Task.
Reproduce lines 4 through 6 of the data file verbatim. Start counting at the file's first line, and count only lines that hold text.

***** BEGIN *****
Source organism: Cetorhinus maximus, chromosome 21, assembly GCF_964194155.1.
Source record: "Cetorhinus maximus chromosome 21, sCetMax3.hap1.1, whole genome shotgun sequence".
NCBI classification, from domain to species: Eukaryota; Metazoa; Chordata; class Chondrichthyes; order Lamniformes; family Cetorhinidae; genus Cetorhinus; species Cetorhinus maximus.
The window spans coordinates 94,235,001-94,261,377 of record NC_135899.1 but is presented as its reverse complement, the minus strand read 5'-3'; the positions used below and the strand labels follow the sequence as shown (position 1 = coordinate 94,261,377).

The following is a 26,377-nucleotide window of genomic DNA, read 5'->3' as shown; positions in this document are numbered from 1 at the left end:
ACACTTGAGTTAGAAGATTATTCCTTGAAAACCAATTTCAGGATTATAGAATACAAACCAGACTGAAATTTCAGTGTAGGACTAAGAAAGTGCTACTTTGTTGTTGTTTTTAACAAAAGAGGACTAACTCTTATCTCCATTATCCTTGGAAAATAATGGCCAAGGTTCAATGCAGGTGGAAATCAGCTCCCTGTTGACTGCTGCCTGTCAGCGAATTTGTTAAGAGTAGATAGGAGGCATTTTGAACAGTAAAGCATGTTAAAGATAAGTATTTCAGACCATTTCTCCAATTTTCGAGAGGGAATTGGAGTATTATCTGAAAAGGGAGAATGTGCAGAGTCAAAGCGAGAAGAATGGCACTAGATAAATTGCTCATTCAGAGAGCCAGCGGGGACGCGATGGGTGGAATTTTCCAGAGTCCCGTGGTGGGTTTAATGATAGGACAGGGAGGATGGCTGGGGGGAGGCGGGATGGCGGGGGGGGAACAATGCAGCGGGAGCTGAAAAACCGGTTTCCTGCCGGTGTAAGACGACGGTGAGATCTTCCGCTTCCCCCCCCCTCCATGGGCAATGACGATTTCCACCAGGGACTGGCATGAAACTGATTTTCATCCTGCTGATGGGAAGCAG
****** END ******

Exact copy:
The window spans coordinates 94,235,001-94,261,377 of record NC_135899.1 but is presented as its reverse complement, the minus strand read 5'-3'; the positions used below and the strand labels follow the sequence as shown (position 1 = coordinate 94,261,377).

The following is a 26,377-nucleotide window of genomic DNA, read 5'->3' as shown; positions in this document are numbered from 1 at the left end:
ACACTTGAGTTAGAAGATTATTCCTTGAAAACCAATTTCAGGATTATAGAATACAAACCAGACTGAAATTTCAGTGTAGGACTAAGAAAGTGCTACTTTGTTGTTGTTTTTAACAAAAGAGGACTAACTCTTATCTCCATTATCCTTGGAAAATAATGGCCAAGGTTCAATGCAGGTGGAAATCAGCTCCCTGTTGACTGCTGCCTGTCAGCGAATTTGTTAAGAGTAGATAGGAGGCATTTTGAACAGTAAAGCATGTTAAAGATAAGTATTTCAGACCATTTCTCCAATTTTCGAGAGGGAATTGGAGTATTATCTGAAAAGGGAGAATGTGCAGAGTCAAAGCGAGAAGAATGGCACTAGATAAATTGCTCATTCAGAGAGCCAGCGGGGACGCGATGGGTGGAATTTTCCAGAGTCCCGTGGTGGGTTTAATGATAGGACAGGGAGGATGGCTGGGGGGAGGCGGGATGGCGGGGGGGGAACAATGCAGCGGGAGCTGAAAAACCGGTTTCCTGCCGGTGTAAGACGACGGTGAGATCTTCCGCTTCCCCCCCCCTCCATGGGCAATGACGATTTCCACCAGGGACTGGCATGAAACTGATTTTCATCCTGCTGATGGGAAGCAG